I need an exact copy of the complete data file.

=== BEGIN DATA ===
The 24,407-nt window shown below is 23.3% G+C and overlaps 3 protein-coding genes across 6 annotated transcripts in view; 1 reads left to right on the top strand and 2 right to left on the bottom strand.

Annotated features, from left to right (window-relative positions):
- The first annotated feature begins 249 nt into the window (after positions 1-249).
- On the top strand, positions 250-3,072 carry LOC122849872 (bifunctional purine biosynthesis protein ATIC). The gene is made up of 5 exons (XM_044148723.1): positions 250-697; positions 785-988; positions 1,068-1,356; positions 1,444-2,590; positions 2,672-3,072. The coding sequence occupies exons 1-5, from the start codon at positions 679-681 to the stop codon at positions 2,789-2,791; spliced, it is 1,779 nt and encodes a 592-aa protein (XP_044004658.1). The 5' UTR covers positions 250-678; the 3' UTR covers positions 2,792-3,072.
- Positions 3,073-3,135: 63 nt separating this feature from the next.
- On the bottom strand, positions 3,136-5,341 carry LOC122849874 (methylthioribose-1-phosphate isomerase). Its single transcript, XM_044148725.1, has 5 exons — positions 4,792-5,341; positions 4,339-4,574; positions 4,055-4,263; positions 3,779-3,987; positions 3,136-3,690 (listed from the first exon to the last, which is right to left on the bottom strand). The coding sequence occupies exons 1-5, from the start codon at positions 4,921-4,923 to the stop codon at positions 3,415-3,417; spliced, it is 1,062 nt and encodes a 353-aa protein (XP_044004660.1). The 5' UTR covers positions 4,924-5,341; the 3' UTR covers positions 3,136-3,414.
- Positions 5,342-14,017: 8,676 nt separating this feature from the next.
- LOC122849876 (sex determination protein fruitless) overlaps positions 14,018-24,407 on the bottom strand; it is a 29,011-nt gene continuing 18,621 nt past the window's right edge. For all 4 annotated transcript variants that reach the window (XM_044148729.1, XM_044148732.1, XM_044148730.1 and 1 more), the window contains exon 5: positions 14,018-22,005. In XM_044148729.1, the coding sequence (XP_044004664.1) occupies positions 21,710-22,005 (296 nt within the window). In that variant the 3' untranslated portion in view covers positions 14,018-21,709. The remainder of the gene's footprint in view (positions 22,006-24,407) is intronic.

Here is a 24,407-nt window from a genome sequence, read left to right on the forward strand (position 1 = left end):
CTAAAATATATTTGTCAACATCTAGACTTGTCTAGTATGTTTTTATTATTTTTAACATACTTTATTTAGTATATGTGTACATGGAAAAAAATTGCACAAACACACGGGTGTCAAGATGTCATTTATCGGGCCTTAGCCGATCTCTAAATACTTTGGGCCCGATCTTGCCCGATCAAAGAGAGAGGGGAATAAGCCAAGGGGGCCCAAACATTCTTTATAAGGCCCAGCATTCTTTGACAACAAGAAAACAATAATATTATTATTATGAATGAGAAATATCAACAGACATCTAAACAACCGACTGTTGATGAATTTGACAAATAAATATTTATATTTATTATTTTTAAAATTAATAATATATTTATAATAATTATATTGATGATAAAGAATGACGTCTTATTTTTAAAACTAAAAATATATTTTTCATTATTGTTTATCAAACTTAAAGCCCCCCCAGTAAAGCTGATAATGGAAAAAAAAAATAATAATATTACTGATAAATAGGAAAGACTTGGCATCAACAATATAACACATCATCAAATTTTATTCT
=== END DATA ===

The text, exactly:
The 24,407-nt window shown below is 23.3% G+C and overlaps 3 protein-coding genes across 6 annotated transcripts in view; 1 reads left to right on the top strand and 2 right to left on the bottom strand.

Annotated features, from left to right (window-relative positions):
- The first annotated feature begins 249 nt into the window (after positions 1-249).
- On the top strand, positions 250-3,072 carry LOC122849872 (bifunctional purine biosynthesis protein ATIC). The gene is made up of 5 exons (XM_044148723.1): positions 250-697; positions 785-988; positions 1,068-1,356; positions 1,444-2,590; positions 2,672-3,072. The coding sequence occupies exons 1-5, from the start codon at positions 679-681 to the stop codon at positions 2,789-2,791; spliced, it is 1,779 nt and encodes a 592-aa protein (XP_044004658.1). The 5' UTR covers positions 250-678; the 3' UTR covers positions 2,792-3,072.
- Positions 3,073-3,135: 63 nt separating this feature from the next.
- On the bottom strand, positions 3,136-5,341 carry LOC122849874 (methylthioribose-1-phosphate isomerase). Its single transcript, XM_044148725.1, has 5 exons — positions 4,792-5,341; positions 4,339-4,574; positions 4,055-4,263; positions 3,779-3,987; positions 3,136-3,690 (listed from the first exon to the last, which is right to left on the bottom strand). The coding sequence occupies exons 1-5, from the start codon at positions 4,921-4,923 to the stop codon at positions 3,415-3,417; spliced, it is 1,062 nt and encodes a 353-aa protein (XP_044004660.1). The 5' UTR covers positions 4,924-5,341; the 3' UTR covers positions 3,136-3,414.
- Positions 5,342-14,017: 8,676 nt separating this feature from the next.
- LOC122849876 (sex determination protein fruitless) overlaps positions 14,018-24,407 on the bottom strand; it is a 29,011-nt gene continuing 18,621 nt past the window's right edge. For all 4 annotated transcript variants that reach the window (XM_044148729.1, XM_044148732.1, XM_044148730.1 and 1 more), the window contains exon 5: positions 14,018-22,005. In XM_044148729.1, the coding sequence (XP_044004664.1) occupies positions 21,710-22,005 (296 nt within the window). In that variant the 3' untranslated portion in view covers positions 14,018-21,709. The remainder of the gene's footprint in view (positions 22,006-24,407) is intronic.

Here is a 24,407-nt window from a genome sequence, read left to right on the forward strand (position 1 = left end):
CTAAAATATATTTGTCAACATCTAGACTTGTCTAGTATGTTTTTATTATTTTTAACATACTTTATTTAGTATATGTGTACATGGAAAAAAATTGCACAAACACACGGGTGTCAAGATGTCATTTATCGGGCCTTAGCCGATCTCTAAATACTTTGGGCCCGATCTTGCCCGATCAAAGAGAGAGGGGAATAAGCCAAGGGGGCCCAAACATTCTTTATAAGGCCCAGCATTCTTTGACAACAAGAAAACAATAATATTATTATTATGAATGAGAAATATCAACAGACATCTAAACAACCGACTGTTGATGAATTTGACAAATAAATATTTATATTTATTATTTTTAAAATTAATAATATATTTATAATAATTATATTGATGATAAAGAATGACGTCTTATTTTTAAAACTAAAAATATATTTTTCATTATTGTTTATCAAACTTAAAGCCCCCCCAGTAAAGCTGATAATGGAAAAAAAAAATAATAATATTACTGATAAATAGGAAAGACTTGGCATCAACAATATAACACATCATCAAATTTTATTCT